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Jay Leno drives this year's Dakar Rally-winning Mini

A drive over the dunes of Death Valley in the muscled-up Mini that won this year’s Dakar Rally is like being punched in the kidneys — in a goodway


MY MOTORING ambition has always been to collect unique driving experiences. Recently I was driving my Doble steam car. A day later I was in Death Valley, California, strapped into the Mini that won this year’s Dakar Rally, blasting up the side of a sand dune the height of the Empire State Building.

I think most people have heard of the Dakar Rally. It is to Formula 1 what bare-knuckle fighting is to boxing. It started 35 years ago in the Sahara desert, designed for crazy French guys in everything from Citroën 2CVs to Rolls-Royces. Now the cars are bespoke $1m machines such as the Mini All4 Racing, and the race is 5,500 miles across South America. In a world of political correctness, here’s something that is off-the-chart crazy and that gets people excited.

My only previous off-road experience was overshooting the freeway exit. Teaching me how to drive the off-road monster Mini was Joan “Nani” Roma, who won this year’s Dakar in the car. Quiet and modest, he is a true hero.

Five hours in the Mini was enough for me physically. It’s like somebody kidney-punching you. To do the Dakar you have to be an athlete. Roma spent 10 hours a day for two weeks at the wheel. The Spaniard is also a smart guy. When the rally was held in Africa, where he competed on a motorbike, he learnt the dunes by following camel tracks. There are no camels in California, of course.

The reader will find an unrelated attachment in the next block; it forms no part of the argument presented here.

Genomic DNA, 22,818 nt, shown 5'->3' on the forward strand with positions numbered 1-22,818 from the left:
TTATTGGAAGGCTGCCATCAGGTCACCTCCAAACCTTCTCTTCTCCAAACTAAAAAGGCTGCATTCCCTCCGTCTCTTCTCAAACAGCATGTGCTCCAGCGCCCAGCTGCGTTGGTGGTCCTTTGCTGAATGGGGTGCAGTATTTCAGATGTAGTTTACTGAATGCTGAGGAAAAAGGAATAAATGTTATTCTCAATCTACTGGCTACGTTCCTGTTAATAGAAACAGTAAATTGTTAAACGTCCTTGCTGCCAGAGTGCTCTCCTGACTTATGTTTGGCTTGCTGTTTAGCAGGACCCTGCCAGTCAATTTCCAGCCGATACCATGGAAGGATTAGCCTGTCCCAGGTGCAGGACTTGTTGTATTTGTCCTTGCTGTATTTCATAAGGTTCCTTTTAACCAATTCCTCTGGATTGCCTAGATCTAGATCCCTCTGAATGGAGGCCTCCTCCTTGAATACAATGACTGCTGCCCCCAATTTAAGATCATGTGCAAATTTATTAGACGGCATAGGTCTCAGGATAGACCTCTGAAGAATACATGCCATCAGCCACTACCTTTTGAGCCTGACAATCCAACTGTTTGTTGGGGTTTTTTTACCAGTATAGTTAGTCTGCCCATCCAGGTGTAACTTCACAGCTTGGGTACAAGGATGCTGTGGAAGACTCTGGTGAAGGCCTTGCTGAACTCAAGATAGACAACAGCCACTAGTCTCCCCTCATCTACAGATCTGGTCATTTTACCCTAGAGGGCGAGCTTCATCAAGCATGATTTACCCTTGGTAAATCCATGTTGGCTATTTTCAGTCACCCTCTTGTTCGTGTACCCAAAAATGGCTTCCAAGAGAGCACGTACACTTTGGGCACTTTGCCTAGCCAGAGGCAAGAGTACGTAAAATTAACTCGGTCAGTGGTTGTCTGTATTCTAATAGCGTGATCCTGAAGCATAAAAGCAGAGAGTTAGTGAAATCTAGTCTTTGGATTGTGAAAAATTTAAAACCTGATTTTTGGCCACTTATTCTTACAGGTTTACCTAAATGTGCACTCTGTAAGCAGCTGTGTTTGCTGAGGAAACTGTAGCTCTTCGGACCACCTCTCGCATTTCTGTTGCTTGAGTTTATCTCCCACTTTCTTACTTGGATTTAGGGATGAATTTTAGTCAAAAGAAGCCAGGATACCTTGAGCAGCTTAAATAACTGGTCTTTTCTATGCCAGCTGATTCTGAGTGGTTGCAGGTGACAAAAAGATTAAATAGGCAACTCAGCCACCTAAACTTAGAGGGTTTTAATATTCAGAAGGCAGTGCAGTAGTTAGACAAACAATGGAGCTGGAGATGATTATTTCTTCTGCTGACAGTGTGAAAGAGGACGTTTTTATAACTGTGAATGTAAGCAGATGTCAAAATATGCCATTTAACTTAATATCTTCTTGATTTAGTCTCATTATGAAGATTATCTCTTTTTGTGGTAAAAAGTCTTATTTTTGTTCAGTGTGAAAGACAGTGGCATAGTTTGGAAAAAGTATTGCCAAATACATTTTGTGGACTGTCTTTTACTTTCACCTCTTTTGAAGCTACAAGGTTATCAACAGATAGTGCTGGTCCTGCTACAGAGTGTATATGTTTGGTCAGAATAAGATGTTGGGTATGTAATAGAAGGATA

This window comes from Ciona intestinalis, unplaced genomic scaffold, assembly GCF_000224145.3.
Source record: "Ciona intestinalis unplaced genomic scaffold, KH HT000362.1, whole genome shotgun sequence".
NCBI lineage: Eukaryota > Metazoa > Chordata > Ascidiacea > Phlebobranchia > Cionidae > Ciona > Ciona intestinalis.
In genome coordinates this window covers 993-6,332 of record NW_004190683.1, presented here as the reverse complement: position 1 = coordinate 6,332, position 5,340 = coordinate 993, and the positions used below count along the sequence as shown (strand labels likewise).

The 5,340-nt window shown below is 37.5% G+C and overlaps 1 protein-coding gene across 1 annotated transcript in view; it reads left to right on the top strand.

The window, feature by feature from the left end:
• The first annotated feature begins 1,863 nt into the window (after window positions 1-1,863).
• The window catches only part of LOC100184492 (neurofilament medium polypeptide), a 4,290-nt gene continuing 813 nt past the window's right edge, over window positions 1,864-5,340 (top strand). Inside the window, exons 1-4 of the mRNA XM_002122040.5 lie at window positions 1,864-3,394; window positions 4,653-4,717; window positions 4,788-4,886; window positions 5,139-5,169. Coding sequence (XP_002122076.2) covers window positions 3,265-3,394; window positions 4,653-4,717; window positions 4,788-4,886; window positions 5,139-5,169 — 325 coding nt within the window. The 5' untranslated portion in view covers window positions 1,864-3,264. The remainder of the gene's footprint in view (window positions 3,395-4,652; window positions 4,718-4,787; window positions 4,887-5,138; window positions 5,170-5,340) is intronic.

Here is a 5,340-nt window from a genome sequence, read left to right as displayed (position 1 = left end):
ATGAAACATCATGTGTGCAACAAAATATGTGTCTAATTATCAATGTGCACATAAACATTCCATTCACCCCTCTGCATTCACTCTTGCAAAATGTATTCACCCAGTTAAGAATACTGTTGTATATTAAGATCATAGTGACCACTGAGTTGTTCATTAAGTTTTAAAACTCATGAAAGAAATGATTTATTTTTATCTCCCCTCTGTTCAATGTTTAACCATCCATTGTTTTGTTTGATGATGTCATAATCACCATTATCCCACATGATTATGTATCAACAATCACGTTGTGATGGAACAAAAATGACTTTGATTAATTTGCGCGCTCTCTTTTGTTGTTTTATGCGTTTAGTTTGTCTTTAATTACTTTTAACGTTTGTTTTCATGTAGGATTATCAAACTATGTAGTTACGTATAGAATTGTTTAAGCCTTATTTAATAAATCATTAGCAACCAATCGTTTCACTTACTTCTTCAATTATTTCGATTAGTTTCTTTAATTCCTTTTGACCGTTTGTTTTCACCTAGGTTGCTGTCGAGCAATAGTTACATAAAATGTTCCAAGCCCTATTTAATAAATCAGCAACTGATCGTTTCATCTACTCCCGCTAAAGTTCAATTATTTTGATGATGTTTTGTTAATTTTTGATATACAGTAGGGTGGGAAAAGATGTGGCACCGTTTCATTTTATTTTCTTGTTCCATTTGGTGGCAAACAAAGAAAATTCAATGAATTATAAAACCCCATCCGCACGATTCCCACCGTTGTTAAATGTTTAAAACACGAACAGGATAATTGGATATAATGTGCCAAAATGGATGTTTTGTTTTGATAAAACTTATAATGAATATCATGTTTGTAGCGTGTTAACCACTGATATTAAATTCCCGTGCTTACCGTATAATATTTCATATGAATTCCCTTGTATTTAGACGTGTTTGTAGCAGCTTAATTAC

Traditional racing cars are built to be as light as possible. The vehicles that compete in the Dakar are the opposite: they are as strong as possible. My car weighs in at almost two tons, making it the heaviest Mini yet produced, but it’s still a racing car. That sounds ridiculous.

The thing I liked best about it was that it looked like a Mini — albeit a heavily modified one. I enjoy racing cars when a manufacturer, in this case BMW, which owns Mini, uses its own engine and the car looks as it’s supposed to. The rules for this race are that you must use the manufacturer’s engine and a high percentage of original parts, which keeps the costs down for racers. It also makes the fans identify with the car because, wow, the car I own and use to visit the shops looks like that.

This car was built in Germany, and there’s a lot of clever stuff in it. You notice the engine is not in the same place as it is in a normal Mini. In fact, the 3-litre BMW diesel unit is not fitted to production Minis and is positioned further back than you would expect, towards the middle. Although it’s a heavy vehicle, all the weight is low down. Just about everything above the chassis is carbon fibre. When the car is crossing dunes at 45-degree angles, having a low centre of gravity helps — or at least makes it less likely that it will flip over.

There were some sand-buggy guys out on the dunes at the same time as me, with vehicles built specifically to climb dunes, and they were saying there was no way the Mini could climb that hill. They were stunned when something that looked like a production car was able to climb a dune 1,500ft high.